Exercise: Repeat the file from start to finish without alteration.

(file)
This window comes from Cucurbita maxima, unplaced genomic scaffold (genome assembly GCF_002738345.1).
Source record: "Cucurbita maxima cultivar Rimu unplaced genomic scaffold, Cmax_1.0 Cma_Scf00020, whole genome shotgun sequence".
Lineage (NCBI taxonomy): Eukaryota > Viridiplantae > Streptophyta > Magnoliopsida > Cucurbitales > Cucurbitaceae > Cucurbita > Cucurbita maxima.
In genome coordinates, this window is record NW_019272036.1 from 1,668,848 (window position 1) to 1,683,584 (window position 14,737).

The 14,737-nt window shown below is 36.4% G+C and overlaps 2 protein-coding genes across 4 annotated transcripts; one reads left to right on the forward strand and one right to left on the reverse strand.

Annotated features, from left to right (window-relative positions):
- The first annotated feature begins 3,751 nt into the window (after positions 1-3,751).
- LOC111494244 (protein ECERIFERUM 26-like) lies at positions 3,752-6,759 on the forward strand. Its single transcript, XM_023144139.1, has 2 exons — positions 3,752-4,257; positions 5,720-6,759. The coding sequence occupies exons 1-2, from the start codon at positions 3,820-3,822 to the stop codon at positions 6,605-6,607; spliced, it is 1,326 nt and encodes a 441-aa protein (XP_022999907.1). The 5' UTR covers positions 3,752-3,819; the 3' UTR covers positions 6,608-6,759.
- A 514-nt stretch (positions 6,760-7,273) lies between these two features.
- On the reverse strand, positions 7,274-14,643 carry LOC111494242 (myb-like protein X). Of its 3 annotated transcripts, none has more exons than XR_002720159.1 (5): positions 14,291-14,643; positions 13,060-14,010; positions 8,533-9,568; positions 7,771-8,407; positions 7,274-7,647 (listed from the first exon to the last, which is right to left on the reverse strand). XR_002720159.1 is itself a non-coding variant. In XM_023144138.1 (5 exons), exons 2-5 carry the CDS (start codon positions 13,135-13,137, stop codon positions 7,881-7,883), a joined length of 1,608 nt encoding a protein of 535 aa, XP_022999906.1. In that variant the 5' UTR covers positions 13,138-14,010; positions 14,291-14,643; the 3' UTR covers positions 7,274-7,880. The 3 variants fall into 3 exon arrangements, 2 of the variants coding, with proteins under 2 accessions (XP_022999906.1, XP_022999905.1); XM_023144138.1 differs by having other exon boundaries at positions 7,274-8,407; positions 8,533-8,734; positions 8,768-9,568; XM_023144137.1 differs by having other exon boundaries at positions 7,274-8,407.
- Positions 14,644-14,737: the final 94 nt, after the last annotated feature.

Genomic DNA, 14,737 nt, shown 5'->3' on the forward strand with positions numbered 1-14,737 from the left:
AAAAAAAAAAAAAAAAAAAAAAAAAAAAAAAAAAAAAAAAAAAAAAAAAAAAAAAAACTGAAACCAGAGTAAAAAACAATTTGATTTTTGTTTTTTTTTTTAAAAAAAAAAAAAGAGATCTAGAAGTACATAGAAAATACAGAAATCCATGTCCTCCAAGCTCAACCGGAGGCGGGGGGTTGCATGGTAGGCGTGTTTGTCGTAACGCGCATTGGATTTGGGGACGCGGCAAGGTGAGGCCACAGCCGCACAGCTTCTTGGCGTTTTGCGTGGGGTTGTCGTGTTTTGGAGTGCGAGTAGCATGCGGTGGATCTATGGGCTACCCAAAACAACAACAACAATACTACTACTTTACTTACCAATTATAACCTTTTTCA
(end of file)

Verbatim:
This window comes from Cucurbita maxima, unplaced genomic scaffold (genome assembly GCF_002738345.1).
Source record: "Cucurbita maxima cultivar Rimu unplaced genomic scaffold, Cmax_1.0 Cma_Scf00020, whole genome shotgun sequence".
Lineage (NCBI taxonomy): Eukaryota > Viridiplantae > Streptophyta > Magnoliopsida > Cucurbitales > Cucurbitaceae > Cucurbita > Cucurbita maxima.
In genome coordinates, this window is record NW_019272036.1 from 1,668,848 (window position 1) to 1,683,584 (window position 14,737).

The 14,737-nt window shown below is 36.4% G+C and overlaps 2 protein-coding genes across 4 annotated transcripts; one reads left to right on the forward strand and one right to left on the reverse strand.

Annotated features, from left to right (window-relative positions):
- The first annotated feature begins 3,751 nt into the window (after positions 1-3,751).
- LOC111494244 (protein ECERIFERUM 26-like) lies at positions 3,752-6,759 on the forward strand. Its single transcript, XM_023144139.1, has 2 exons — positions 3,752-4,257; positions 5,720-6,759. The coding sequence occupies exons 1-2, from the start codon at positions 3,820-3,822 to the stop codon at positions 6,605-6,607; spliced, it is 1,326 nt and encodes a 441-aa protein (XP_022999907.1). The 5' UTR covers positions 3,752-3,819; the 3' UTR covers positions 6,608-6,759.
- A 514-nt stretch (positions 6,760-7,273) lies between these two features.
- On the reverse strand, positions 7,274-14,643 carry LOC111494242 (myb-like protein X). Of its 3 annotated transcripts, none has more exons than XR_002720159.1 (5): positions 14,291-14,643; positions 13,060-14,010; positions 8,533-9,568; positions 7,771-8,407; positions 7,274-7,647 (listed from the first exon to the last, which is right to left on the reverse strand). XR_002720159.1 is itself a non-coding variant. In XM_023144138.1 (5 exons), exons 2-5 carry the CDS (start codon positions 13,135-13,137, stop codon positions 7,881-7,883), a joined length of 1,608 nt encoding a protein of 535 aa, XP_022999906.1. In that variant the 5' UTR covers positions 13,138-14,010; positions 14,291-14,643; the 3' UTR covers positions 7,274-7,880. The 3 variants fall into 3 exon arrangements, 2 of the variants coding, with proteins under 2 accessions (XP_022999906.1, XP_022999905.1); XM_023144138.1 differs by having other exon boundaries at positions 7,274-8,407; positions 8,533-8,734; positions 8,768-9,568; XM_023144137.1 differs by having other exon boundaries at positions 7,274-8,407.
- Positions 14,644-14,737: the final 94 nt, after the last annotated feature.

Genomic DNA, 14,737 nt, shown 5'->3' on the forward strand with positions numbered 1-14,737 from the left:
AAAAAAAAAAAAAAAAAAAAAAAAAAAAAAAAAAAAAAAAAAAAAAAAAAAAAAAAACTGAAACCAGAGTAAAAAACAATTTGATTTTTGTTTTTTTTTTTAAAAAAAAAAAAAGAGATCTAGAAGTACATAGAAAATACAGAAATCCATGTCCTCCAAGCTCAACCGGAGGCGGGGGGTTGCATGGTAGGCGTGTTTGTCGTAACGCGCATTGGATTTGGGGACGCGGCAAGGTGAGGCCACAGCCGCACAGCTTCTTGGCGTTTTGCGTGGGGTTGTCGTGTTTTGGAGTGCGAGTAGCATGCGGTGGATCTATGGGCTACCCAAAACAACAACAACAATACTACTACTTTACTTACCAATTATAACCTTTTTCA